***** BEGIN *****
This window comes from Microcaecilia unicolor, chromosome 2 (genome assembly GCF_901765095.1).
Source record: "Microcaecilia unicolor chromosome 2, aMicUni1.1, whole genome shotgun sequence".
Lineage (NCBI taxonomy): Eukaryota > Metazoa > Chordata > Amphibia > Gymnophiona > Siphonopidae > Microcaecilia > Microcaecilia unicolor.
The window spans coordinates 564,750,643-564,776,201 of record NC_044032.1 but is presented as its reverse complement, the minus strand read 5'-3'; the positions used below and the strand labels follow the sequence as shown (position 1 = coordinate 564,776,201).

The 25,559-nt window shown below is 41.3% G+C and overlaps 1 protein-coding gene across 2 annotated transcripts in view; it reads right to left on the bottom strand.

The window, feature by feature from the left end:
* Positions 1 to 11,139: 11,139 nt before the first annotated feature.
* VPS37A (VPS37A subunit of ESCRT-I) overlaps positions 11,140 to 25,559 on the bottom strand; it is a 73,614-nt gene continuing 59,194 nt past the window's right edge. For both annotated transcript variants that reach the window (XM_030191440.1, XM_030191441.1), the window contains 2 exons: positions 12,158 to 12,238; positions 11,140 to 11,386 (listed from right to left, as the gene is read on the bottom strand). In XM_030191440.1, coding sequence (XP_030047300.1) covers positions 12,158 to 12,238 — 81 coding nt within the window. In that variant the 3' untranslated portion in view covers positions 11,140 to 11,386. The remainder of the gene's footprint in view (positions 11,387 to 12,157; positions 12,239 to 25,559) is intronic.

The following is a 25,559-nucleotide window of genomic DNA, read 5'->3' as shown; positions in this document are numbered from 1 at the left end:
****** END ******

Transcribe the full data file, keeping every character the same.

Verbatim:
This window comes from Microcaecilia unicolor, chromosome 2 (genome assembly GCF_901765095.1).
Source record: "Microcaecilia unicolor chromosome 2, aMicUni1.1, whole genome shotgun sequence".
Lineage (NCBI taxonomy): Eukaryota > Metazoa > Chordata > Amphibia > Gymnophiona > Siphonopidae > Microcaecilia > Microcaecilia unicolor.
The window spans coordinates 564,750,643-564,776,201 of record NC_044032.1 but is presented as its reverse complement, the minus strand read 5'-3'; the positions used below and the strand labels follow the sequence as shown (position 1 = coordinate 564,776,201).

The 25,559-nt window shown below is 41.3% G+C and overlaps 1 protein-coding gene across 2 annotated transcripts in view; it reads right to left on the bottom strand.

The window, feature by feature from the left end:
* Positions 1 to 11,139: 11,139 nt before the first annotated feature.
* VPS37A (VPS37A subunit of ESCRT-I) overlaps positions 11,140 to 25,559 on the bottom strand; it is a 73,614-nt gene continuing 59,194 nt past the window's right edge. For both annotated transcript variants that reach the window (XM_030191440.1, XM_030191441.1), the window contains 2 exons: positions 12,158 to 12,238; positions 11,140 to 11,386 (listed from right to left, as the gene is read on the bottom strand). In XM_030191440.1, coding sequence (XP_030047300.1) covers positions 12,158 to 12,238 — 81 coding nt within the window. In that variant the 3' untranslated portion in view covers positions 11,140 to 11,386. The remainder of the gene's footprint in view (positions 11,387 to 12,157; positions 12,239 to 25,559) is intronic.

The following is a 25,559-nucleotide window of genomic DNA, read 5'->3' as shown; positions in this document are numbered from 1 at the left end: